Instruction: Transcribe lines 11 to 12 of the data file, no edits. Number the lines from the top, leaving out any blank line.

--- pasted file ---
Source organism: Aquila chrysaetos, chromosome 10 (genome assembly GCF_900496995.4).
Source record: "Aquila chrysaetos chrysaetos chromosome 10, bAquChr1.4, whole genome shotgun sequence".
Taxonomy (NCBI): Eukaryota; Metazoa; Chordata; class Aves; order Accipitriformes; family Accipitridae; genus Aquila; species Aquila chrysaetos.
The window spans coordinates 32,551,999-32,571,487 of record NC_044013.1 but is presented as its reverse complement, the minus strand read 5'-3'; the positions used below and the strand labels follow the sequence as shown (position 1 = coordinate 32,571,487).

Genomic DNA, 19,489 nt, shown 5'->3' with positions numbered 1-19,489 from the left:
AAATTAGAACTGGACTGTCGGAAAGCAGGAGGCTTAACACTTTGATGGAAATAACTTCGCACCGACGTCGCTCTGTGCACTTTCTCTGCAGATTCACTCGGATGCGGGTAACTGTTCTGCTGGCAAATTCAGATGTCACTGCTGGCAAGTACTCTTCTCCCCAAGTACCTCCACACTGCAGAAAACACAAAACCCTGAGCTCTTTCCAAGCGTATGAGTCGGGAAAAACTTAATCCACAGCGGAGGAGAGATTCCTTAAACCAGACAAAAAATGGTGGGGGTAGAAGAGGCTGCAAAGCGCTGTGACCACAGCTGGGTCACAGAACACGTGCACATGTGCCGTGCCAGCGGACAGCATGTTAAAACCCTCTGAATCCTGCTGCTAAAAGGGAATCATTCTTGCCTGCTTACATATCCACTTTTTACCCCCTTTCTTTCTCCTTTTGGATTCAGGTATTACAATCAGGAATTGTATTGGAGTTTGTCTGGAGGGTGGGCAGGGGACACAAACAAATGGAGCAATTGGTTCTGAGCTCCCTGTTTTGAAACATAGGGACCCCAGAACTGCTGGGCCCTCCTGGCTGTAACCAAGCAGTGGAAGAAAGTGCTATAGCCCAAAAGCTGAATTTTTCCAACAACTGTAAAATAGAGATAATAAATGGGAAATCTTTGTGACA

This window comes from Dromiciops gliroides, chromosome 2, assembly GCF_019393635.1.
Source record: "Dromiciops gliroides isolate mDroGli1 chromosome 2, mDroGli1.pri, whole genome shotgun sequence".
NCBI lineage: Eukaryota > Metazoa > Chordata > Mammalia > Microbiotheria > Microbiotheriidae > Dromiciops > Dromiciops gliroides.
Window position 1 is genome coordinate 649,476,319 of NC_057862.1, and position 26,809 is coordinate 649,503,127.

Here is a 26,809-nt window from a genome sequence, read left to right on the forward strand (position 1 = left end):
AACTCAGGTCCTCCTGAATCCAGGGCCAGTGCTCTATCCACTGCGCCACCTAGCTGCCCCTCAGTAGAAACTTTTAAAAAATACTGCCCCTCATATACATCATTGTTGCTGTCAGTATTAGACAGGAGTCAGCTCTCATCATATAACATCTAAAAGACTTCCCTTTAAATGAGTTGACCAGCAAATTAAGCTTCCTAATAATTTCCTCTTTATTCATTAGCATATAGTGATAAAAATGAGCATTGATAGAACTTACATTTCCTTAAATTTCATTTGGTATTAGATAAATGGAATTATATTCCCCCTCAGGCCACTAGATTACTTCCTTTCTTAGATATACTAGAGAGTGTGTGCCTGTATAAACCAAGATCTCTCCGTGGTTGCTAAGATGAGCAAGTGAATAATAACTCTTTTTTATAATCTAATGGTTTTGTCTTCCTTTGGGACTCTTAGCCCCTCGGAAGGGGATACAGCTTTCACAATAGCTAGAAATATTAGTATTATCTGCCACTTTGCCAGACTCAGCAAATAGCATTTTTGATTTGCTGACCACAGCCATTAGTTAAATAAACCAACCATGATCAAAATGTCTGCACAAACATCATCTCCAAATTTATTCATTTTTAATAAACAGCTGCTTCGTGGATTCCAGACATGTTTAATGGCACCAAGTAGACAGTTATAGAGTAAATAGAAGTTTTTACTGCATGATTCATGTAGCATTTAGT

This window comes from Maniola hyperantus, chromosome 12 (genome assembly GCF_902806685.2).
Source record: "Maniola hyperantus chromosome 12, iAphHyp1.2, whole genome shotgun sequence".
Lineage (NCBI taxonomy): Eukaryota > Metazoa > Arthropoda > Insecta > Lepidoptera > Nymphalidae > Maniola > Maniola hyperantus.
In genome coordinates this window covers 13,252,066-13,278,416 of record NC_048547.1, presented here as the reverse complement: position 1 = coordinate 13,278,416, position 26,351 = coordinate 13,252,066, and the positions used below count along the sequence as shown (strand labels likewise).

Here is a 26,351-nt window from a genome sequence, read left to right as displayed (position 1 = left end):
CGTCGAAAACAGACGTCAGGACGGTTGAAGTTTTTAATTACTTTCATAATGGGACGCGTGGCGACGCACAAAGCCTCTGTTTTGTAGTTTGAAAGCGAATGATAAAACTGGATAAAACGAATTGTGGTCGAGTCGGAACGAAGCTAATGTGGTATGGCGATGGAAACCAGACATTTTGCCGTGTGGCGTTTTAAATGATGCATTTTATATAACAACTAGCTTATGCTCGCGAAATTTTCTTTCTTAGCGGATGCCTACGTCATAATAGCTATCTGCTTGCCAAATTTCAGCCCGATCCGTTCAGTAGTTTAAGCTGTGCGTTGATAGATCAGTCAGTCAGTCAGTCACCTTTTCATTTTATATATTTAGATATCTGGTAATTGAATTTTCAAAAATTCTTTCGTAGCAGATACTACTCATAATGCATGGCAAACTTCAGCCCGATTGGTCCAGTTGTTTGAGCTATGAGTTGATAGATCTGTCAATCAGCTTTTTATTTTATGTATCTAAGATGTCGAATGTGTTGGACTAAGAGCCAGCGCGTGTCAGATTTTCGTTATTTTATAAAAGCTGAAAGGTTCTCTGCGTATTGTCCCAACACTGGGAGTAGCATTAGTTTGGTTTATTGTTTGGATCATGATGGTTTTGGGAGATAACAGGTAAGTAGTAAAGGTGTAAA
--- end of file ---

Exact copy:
Here is a 26,809-nt window from a genome sequence, read left to right on the forward strand (position 1 = left end):
AACTCAGGTCCTCCTGAATCCAGGGCCAGTGCTCTATCCACTGCGCCACCTAGCTGCCCCTCAGTAGAAACTTTTAAAAAATACTGCCCCTCATATACATCATTGTTGCTGTCAGTATTAGACAGGAGTCAGCTCTCATCATATAACATCTAAAAGACTTCCCTTTAAATGAGTTGACCAGCAAATTAAGCTTCCTAATAATTTCCTCTTTATTCATTAGCATATAGTGATAAAAATGAGCATTGATAGAACTTACATTTCCTTAAATTTCATTTGGTATTAGATAAATGGAATTATATTCCCCCTCAGGCCACTAGATTACTTCCTTTCTTAGATATACTAGAGAGTGTGTGCCTGTATAAACCAAGATCTCTCCGTGGTTGCTAAGATGAGCAAGTGAATAATAACTCTTTTTTATAATCTAATGGTTTTGTCTTCCTTTGGGACTCTTAGCCCCTCGGAAGGGGATACAGCTTTCACAATAGCTAGAAATATTAGTATTATCTGCCACTTTGCCAGACTCAGCAAATAGCATTTTTGATTTGCTGACCACAGCCATTAGTTAAATAAACCAACCATGATCAAAATGTCTGCACAAACATCATCTCCAAATTTATTCATTTTTAATAAACAGCTGCTTCGTGGATTCCAGACATGTTTAATGGCACCAAGTAGACAGTTATAGAGTAAATAGAAGTTTTTACTGCATGATTCATGTAGCATTTAGT